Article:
Microsoft Office Tutorials and References

In Depth Information

**Locating Circular References**

Locating Circular References

A
circular reference
occurs when a formula directly or indirectly refers to its own cell.

This causes the formula to use its result in the calculation, which can create errors. When a

workbook contains a circular reference, Excel cannot automatically perform calculations.

You can use error checking in Excel to locate circular references in a formula, and then

remove them. If you leave them in, Excel calculates each cell involved in the circular ref-

erence by using the results of the previous iteration. An iteration is a repeated recalcula-

tion until a specific numeric condition is met. By default, Excel stops calculating after 100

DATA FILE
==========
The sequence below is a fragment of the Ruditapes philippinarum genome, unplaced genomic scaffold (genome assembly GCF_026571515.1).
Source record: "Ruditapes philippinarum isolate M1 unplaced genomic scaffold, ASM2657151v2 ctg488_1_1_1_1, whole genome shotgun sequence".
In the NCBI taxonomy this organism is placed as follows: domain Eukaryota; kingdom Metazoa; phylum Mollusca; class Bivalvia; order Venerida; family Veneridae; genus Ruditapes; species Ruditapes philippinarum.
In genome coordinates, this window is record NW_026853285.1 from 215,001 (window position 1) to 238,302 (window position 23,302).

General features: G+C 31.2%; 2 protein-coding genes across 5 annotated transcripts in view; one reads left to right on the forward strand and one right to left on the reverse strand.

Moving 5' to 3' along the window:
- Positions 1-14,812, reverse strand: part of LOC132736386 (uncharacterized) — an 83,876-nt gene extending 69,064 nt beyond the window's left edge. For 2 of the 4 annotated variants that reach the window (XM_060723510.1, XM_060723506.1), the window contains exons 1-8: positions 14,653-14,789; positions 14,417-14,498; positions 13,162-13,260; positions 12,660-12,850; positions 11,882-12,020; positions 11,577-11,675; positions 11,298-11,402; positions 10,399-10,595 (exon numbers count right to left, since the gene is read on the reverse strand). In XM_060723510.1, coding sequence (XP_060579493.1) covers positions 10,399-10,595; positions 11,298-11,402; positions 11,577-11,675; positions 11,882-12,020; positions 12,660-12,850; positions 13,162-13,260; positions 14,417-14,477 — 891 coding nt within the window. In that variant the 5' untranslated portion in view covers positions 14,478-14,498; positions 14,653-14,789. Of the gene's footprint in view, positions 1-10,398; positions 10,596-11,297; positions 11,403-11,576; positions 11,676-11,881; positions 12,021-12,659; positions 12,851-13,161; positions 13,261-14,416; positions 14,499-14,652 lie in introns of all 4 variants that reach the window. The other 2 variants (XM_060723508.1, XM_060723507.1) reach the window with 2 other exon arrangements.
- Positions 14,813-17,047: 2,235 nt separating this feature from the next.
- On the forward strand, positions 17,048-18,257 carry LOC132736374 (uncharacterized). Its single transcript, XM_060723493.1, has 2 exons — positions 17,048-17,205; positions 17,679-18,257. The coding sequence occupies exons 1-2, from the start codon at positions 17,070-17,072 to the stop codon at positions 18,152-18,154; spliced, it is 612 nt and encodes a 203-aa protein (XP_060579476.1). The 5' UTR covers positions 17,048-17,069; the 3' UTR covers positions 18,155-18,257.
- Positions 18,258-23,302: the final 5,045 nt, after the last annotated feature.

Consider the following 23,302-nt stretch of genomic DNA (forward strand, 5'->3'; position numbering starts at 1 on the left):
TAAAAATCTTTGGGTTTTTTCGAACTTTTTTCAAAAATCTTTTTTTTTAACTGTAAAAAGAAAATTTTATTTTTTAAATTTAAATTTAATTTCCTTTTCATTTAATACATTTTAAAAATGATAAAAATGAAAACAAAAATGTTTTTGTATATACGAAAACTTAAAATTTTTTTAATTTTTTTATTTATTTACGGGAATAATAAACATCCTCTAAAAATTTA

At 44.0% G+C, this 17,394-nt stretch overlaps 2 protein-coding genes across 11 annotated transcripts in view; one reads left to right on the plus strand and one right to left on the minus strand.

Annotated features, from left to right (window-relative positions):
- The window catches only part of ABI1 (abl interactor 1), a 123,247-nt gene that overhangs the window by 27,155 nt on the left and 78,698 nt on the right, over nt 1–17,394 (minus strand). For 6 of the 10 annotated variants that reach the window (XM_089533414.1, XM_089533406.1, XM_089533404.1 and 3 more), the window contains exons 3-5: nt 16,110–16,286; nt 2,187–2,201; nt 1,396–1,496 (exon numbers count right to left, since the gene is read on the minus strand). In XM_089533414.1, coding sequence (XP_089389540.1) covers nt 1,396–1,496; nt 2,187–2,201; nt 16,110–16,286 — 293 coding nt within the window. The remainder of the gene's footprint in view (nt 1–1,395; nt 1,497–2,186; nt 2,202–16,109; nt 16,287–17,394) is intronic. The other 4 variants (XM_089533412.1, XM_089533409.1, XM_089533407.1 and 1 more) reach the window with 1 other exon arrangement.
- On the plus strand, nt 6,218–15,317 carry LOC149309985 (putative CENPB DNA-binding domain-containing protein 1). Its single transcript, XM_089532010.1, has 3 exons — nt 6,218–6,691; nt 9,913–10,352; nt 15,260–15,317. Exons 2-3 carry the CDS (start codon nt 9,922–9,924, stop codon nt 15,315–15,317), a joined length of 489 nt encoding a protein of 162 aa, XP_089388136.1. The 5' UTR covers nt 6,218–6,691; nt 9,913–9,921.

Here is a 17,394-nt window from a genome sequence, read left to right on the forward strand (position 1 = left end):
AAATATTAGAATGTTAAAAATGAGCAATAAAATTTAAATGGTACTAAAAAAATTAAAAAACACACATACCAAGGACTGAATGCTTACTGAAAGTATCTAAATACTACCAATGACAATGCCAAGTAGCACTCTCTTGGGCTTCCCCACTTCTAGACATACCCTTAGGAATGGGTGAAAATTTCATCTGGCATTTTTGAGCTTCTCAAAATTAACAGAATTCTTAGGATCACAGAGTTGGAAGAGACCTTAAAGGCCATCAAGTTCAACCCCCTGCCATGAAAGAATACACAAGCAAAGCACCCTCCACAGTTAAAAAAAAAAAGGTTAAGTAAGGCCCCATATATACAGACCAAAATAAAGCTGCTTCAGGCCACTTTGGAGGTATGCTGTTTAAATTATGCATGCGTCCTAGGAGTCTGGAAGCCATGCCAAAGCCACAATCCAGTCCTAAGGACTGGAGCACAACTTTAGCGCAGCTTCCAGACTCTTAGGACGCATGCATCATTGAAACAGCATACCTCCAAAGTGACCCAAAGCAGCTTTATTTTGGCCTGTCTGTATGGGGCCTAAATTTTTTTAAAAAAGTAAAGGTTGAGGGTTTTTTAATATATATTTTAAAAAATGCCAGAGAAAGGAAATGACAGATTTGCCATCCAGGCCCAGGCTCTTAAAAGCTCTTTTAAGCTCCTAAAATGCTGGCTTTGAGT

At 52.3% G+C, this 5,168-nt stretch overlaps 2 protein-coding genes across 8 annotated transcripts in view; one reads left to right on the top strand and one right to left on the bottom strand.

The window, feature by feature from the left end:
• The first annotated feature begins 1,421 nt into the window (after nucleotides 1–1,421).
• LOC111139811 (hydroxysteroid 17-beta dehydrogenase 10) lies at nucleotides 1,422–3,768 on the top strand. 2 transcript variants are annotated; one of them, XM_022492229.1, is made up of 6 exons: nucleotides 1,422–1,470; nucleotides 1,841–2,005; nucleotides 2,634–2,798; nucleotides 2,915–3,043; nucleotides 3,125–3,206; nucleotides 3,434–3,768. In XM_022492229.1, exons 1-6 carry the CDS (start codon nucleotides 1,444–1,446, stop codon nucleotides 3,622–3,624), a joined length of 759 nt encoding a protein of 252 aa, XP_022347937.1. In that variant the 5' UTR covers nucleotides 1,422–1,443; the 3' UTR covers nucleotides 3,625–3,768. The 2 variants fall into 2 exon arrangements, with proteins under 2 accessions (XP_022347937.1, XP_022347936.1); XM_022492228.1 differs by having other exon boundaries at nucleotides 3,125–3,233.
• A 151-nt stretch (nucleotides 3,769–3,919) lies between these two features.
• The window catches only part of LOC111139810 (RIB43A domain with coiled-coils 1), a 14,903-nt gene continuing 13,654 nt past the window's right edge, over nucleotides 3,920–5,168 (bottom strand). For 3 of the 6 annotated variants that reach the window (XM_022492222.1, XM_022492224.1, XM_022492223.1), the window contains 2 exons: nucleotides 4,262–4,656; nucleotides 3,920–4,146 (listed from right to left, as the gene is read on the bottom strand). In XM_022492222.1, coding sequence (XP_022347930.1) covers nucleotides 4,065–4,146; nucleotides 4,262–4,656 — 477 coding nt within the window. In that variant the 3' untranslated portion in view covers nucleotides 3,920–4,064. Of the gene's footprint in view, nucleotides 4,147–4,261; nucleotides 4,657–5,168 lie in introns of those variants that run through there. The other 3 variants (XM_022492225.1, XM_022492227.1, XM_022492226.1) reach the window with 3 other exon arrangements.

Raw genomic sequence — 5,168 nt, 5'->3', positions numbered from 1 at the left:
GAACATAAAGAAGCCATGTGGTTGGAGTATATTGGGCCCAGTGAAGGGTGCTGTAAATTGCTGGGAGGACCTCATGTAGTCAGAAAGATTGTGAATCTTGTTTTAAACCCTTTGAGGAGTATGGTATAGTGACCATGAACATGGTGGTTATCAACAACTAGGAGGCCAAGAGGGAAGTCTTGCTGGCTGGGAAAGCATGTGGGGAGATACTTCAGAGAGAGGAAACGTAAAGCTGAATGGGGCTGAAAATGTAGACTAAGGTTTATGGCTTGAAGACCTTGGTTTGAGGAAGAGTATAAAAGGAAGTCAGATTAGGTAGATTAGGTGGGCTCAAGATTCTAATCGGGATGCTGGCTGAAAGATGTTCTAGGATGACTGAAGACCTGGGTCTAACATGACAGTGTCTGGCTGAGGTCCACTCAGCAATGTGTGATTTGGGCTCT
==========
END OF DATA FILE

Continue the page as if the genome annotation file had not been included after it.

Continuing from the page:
iterations or after all values in the circular reference change by less than 0.001 between

iterations, unless you change the Excel option.

Locate a Circular Reference

Click the
Formulas
tab.

Click the
Error Checking
button arrow, point to
Circular References
, and

then click the first cell listed in the submenu.

Review the formula cell.

If you cannot figure out if the cell is the cause of the circular reference, click

the next cell in the Circular References submenu, if available.

Continue to review and correct the circular reference until the status bar no

longer displays the word “Circular.”